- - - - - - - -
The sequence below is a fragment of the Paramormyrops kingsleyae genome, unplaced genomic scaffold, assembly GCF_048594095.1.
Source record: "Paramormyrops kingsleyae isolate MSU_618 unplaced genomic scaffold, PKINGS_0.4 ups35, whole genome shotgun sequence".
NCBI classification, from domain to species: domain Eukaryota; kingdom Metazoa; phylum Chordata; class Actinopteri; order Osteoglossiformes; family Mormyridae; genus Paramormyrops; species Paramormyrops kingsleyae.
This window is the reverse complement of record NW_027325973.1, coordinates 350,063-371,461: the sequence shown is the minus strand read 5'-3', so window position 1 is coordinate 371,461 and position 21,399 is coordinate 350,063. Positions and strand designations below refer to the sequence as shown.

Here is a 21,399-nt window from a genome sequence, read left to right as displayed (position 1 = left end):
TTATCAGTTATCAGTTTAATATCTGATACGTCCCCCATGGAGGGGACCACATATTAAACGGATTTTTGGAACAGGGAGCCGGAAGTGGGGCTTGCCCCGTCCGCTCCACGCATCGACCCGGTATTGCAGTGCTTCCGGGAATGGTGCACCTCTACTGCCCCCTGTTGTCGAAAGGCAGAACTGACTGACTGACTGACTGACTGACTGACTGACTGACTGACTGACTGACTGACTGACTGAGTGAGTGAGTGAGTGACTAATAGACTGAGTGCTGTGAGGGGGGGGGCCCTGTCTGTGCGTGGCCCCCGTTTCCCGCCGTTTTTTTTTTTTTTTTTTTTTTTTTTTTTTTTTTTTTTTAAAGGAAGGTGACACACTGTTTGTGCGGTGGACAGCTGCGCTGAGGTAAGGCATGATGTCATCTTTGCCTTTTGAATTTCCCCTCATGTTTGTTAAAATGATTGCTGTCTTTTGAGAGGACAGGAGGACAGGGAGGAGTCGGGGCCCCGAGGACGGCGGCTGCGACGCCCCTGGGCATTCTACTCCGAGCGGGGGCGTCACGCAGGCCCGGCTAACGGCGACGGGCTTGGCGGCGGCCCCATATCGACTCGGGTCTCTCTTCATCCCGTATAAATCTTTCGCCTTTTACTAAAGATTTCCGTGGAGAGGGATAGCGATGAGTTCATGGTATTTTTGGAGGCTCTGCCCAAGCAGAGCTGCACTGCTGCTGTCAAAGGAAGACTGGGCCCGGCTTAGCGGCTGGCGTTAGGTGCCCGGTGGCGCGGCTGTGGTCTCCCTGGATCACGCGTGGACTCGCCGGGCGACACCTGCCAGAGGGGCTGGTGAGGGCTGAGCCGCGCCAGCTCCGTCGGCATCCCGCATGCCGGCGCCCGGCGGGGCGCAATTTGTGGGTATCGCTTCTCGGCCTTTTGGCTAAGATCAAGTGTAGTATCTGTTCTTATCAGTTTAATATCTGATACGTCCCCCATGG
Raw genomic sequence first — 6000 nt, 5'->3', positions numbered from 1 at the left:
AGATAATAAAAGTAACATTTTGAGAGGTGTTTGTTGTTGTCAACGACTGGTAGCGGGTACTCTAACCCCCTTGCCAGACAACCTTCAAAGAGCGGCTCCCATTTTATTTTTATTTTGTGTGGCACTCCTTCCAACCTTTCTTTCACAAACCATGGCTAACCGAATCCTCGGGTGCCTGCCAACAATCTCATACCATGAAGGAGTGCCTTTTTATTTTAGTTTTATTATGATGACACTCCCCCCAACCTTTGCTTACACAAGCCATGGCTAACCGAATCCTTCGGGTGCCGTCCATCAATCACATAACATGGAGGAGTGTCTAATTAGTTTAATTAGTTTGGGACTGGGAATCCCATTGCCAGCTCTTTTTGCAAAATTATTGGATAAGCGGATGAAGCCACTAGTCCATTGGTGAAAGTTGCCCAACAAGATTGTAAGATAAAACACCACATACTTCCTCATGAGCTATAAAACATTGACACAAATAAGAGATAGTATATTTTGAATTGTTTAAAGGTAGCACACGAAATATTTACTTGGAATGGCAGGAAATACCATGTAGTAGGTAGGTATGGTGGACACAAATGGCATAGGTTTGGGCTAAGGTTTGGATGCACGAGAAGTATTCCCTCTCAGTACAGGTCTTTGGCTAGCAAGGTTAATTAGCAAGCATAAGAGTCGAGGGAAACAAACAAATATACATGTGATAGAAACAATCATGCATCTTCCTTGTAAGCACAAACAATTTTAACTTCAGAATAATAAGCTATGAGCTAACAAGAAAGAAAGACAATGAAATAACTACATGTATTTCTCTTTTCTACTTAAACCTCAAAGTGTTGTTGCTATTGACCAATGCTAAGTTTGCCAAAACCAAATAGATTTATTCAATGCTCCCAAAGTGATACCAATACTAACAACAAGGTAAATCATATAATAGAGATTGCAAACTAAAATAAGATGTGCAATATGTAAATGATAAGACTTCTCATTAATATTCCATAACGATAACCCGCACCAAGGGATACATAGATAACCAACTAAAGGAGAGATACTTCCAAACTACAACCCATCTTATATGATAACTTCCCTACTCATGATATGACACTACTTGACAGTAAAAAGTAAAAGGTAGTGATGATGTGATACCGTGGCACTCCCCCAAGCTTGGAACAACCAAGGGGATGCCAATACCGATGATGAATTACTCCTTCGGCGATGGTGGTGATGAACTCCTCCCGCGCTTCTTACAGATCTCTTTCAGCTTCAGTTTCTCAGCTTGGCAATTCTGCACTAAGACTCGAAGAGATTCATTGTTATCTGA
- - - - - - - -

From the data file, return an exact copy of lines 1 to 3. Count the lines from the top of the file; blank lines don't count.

The sequence below is a fragment of the Paramormyrops kingsleyae genome, unplaced genomic scaffold, assembly GCF_048594095.1.
Source record: "Paramormyrops kingsleyae isolate MSU_618 unplaced genomic scaffold, PKINGS_0.4 ups35, whole genome shotgun sequence".
NCBI classification, from domain to species: domain Eukaryota; kingdom Metazoa; phylum Chordata; class Actinopteri; order Osteoglossiformes; family Mormyridae; genus Paramormyrops; species Paramormyrops kingsleyae.